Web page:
In a world full of selfies and 15 minutes of fame, how do we raise children who are motivated to succeed without rewards and recognition? How do we instill in them the importance of hard work and the value of feeling happy with a job well done?
From an early age, many children begin to expect gifts or monetary rewards for accomplishing goals. This practice takes away the lesson of teaching children how to become intrinsically motivated. We want our now elementary students to one day work hard in college because they feel proud of turning in a great research paper, not simply do the minimum work required to pass the class.
So, how do we raise children who have this intrinsic motivation? Here are 5 simple ways you can begin to teach your child that hard work is sometimes a reward in and of itself.
Intrinsic motivation is a key attribute of highly successful people. Creating a household where motivation is driven by the joy of hard work instead of rewards will help your child develop the skills he or she needs to be a successful adult.
Your child’s path to reading begins before he can even walk. Listening to your voice and responding to your words are your child’s first steps on the path to becoming a good reader. Talking is also an important skill that your child must accomplish before starting to read. Before you know it, your child will be picking up books and testing her new reading skills. As a parent, there are many things you can do to encourage your child’s love of reading and help him establish the foundation of a lifetime of reading.
Long summer days are full of fun and play. Swimming, riding bikes, summer camps, and sleepovers fill the weeks from May to August. During this time, research has shown that your child can lose up to 3 months worth of learning. Children can enter class in August with less knowledge than they had on the last day of school in May. Fortunately, parents can combat this so-called summer “brain drain” with a little effort and some planning.
Turn vacations into learning opportunities. Read books about the beach before heading to the shore. Watch online videos about the Battle of Gettysburg before making the trip to Pennsylvania. Research different types of rocks and wildlife as you plan your trip to the Grand Canyon. Make learning fun and relatable for your child.
Follow a book list. Check the local library for a reading list or a summer book club. Many libraries reward children for reading a set list of books during the summer. The website www.Scholastic.com has a summer reading challenge called Power Up and Read. It is free and will keep your child excited about books all summer long.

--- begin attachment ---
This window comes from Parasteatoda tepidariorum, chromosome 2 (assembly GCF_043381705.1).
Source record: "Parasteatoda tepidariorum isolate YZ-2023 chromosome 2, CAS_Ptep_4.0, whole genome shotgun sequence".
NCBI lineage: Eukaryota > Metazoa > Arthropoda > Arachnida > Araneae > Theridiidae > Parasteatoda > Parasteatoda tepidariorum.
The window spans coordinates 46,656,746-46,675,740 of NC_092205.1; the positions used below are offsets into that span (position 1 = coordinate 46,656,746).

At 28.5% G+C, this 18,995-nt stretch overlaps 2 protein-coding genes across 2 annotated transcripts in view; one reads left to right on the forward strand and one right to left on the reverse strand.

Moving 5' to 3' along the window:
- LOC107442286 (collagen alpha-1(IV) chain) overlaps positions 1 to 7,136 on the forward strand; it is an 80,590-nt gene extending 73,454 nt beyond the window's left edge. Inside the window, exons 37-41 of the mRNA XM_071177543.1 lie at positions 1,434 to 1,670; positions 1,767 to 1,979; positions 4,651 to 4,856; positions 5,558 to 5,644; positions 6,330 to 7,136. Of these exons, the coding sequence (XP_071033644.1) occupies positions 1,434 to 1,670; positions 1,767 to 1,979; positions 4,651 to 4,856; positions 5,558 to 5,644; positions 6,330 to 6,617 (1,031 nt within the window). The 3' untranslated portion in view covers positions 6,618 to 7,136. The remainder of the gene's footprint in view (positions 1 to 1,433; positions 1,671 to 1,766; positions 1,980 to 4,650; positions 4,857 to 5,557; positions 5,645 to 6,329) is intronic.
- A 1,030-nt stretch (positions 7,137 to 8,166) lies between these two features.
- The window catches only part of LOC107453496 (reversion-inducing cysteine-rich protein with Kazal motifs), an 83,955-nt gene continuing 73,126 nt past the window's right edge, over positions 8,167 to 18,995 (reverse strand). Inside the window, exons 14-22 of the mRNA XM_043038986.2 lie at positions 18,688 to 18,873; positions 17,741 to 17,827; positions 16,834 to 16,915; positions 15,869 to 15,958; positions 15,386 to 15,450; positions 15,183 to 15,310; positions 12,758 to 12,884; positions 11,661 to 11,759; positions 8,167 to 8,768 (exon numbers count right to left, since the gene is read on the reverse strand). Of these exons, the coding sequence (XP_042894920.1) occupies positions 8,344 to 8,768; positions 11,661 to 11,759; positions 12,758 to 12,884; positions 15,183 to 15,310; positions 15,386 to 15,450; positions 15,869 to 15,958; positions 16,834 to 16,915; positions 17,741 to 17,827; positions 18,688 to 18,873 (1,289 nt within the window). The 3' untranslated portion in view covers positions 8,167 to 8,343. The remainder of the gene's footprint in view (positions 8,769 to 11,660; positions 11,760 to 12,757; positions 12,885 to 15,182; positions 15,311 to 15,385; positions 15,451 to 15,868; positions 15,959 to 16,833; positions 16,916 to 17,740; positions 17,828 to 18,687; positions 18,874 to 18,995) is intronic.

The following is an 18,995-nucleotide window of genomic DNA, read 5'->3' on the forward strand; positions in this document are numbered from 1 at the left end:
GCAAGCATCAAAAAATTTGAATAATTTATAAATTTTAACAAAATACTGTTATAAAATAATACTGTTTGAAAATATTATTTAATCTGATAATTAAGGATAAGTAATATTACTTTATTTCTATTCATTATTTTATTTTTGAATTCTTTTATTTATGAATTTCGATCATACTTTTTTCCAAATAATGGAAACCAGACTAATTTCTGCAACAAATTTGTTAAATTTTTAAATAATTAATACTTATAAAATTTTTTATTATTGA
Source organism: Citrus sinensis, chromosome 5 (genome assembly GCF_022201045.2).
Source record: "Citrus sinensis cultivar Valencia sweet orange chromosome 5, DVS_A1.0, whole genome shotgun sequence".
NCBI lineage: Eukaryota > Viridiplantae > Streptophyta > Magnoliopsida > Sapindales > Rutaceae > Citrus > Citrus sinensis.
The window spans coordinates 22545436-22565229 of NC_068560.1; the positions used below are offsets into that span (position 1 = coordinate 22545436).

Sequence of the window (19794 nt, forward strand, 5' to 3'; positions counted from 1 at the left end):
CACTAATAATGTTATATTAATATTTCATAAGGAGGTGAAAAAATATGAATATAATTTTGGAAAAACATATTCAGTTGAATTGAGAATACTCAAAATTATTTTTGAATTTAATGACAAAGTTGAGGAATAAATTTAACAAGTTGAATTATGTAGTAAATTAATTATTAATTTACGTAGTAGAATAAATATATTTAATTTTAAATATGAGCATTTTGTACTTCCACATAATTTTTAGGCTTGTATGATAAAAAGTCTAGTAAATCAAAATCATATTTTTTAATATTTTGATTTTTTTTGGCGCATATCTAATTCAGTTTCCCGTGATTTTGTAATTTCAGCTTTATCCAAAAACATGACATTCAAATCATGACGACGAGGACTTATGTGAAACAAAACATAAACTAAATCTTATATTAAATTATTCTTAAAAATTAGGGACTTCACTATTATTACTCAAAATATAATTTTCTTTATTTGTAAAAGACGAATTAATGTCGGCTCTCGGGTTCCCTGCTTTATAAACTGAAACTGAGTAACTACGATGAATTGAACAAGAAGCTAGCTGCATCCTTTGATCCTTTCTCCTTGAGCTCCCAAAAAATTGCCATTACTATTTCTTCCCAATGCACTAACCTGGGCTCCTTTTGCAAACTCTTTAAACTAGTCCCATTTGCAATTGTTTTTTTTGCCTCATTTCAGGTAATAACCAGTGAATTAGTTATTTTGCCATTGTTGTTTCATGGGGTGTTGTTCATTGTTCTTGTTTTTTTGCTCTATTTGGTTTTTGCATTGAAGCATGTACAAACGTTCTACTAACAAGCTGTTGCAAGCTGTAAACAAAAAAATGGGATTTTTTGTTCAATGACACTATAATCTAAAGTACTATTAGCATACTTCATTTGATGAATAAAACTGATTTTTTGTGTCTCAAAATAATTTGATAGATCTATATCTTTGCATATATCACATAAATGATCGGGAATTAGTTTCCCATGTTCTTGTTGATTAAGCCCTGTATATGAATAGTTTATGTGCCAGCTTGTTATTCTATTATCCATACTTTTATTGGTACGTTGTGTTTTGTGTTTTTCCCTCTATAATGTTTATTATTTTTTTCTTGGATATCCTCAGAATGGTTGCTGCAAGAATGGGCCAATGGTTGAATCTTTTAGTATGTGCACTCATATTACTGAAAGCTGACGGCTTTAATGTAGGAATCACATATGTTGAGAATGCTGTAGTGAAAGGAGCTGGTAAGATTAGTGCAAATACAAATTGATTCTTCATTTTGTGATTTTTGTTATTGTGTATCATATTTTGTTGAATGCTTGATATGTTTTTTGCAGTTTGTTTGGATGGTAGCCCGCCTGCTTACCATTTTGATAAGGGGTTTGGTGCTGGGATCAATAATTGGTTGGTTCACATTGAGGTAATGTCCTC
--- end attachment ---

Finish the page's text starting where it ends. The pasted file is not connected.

Build a treehouse. Combine outdoor fun with construction by building a treehouse, a table, a bench, or anything else that requires the discussion of measurements, safety, creativity, planning and budgeting. This hands-on learning activity can be very beneficial for children.
Write postcards. While on vacation, have your child write postcards to family and friends. This helps with handwriting practice and helps the child recall experiences from the trip. The small space is not overwhelming for children, yet is enough of a task to activate their brain.
Have kids cook dinner. Once a child is 10 or 11, have him be fully responsible for dinner one night. This involves planning the shopping list, setting the table, preparing the meal, deciding on the dinner conversation topic, and cleaning up afterward. This will challenge the child’s math, organization, and life skills.
Turn screen time into academic time. You child can learn how to build many things such as a zipline or a Nerf gun on the Make Magazine website, www.Makezine.com/kids. The Khan Academy website gives children the opportunity to earn badges and points as they watch videos on a variety of academic subjects.
Keep in mind that children need a break from rigorous academics. Allow them to be kids in the summer. We’re not talking about daily flashcard sessions or quizzes after vacations. The key is to keep children thinking, problem solving, and being creative throughout the summer months. Your child will benefit from it and teachers everywhere will thank you for it!
With the summer months ahead, our children will have lots of free time during the day. As parents, we have a choice about how our children spend these free hours on long days. Is the television a priority during the summer? Are we allowing lots of screen time on tablets, computers, and iPods? It can be difficult to pull our children away from the electronics, but it is important to try.
Research shows that the average American child spends less than 30 minutes of unstructured time outside each day, and as many as 7 hours in front of an electronic screen. We need to reverse this trend. Our children can benefit greatly from time outside in the fresh air. Give your children these benefits by turning off the TV and opening the back door.
“The first five years have so much to do with how the next 80 turn out.”
Ms. Elizabeth is our director and fully believes in providing each child an individualized education that allows freedom for creativity and imagination while still acquiring the necessary skills to be successful in the world.